In the UK, there has been an increasing emphasis in recent years on reducing the delay in making permanent placements for children who cannot remain living with their birth parents. Adoption is one such plan for permanence. This study examined those factors that predicted a lengthier care episode for a national sample of children recently placed for adoption. The data was drawn from the Wales Adoption Study. This is a mixed methods study that analysed information from the adoption reports of all children placed for adoption over a 13 month period during 2014 and 2015 (n = 374). Children were aged between 0 months and 6 1/2 years on entry into care. On average, the time between entering care and moving into an adoptive placement was 528 days. The results of the regression analysis showed that four child-related factors were associated with a longer wait in care before being placed for adoption. These were developmental delay, externalizing behaviour, serious and enduring health problems/disability and exposure to domestic violence. The procedural factors examined showed no association with length of time to placement. The findings from this study make a substantial contribution to further developing what is known about the timeliness of adoption within the current UK context. The implications for policy and practice are discussed.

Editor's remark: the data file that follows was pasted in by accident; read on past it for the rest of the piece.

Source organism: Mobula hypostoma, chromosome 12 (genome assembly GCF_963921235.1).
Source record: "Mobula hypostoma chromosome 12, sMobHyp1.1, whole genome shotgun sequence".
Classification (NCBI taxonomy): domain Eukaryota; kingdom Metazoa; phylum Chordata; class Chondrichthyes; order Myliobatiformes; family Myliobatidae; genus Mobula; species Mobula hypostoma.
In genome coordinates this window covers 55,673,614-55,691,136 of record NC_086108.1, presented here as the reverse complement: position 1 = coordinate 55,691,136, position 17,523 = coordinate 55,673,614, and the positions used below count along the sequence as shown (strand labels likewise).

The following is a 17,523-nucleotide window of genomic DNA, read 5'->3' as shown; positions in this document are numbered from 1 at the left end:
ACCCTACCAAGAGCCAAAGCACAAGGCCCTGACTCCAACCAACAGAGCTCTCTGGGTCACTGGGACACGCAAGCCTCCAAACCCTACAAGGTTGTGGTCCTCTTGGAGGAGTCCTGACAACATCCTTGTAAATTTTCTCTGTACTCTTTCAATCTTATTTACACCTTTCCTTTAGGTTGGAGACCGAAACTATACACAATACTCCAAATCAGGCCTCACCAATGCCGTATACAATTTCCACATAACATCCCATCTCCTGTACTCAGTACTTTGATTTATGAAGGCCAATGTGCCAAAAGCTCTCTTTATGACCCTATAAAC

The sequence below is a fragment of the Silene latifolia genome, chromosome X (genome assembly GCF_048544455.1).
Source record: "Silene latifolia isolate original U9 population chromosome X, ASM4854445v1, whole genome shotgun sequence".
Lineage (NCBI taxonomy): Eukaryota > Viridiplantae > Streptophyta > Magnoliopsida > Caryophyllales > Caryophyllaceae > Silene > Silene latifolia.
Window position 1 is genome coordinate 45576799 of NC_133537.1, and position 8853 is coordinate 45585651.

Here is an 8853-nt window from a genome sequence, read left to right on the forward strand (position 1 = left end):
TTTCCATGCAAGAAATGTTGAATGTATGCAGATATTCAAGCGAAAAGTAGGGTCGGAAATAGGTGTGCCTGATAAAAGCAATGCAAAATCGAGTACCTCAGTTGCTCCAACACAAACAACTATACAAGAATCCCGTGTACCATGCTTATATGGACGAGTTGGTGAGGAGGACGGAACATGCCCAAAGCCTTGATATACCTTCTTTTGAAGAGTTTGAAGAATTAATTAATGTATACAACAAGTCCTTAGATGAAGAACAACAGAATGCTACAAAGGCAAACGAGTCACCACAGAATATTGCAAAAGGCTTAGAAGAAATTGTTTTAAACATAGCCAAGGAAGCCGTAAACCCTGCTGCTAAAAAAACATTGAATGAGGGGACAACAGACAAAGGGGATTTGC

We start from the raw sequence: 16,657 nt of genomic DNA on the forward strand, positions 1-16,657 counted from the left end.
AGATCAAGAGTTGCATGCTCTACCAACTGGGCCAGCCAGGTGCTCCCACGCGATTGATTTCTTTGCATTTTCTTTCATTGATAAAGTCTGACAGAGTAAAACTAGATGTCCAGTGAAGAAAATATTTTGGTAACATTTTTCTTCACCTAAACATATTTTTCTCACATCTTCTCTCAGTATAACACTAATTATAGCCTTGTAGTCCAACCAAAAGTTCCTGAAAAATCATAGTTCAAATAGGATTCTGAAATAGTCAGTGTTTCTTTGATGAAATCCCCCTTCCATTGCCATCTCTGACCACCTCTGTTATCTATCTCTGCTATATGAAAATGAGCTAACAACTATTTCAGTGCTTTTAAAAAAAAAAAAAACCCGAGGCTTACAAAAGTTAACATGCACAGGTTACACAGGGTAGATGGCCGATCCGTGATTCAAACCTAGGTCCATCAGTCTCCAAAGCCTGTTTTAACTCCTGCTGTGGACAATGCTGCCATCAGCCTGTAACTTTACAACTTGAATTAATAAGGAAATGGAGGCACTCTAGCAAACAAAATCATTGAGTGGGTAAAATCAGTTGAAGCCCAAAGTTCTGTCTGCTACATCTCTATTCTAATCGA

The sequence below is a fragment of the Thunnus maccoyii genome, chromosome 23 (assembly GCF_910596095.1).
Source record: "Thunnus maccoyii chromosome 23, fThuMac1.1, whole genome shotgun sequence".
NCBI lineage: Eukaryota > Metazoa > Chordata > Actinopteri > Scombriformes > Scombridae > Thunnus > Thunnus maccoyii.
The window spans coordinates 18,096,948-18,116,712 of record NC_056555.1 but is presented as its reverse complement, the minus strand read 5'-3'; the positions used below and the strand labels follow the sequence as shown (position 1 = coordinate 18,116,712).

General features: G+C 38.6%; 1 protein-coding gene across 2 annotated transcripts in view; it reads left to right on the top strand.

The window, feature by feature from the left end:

- Looked after child
- Social services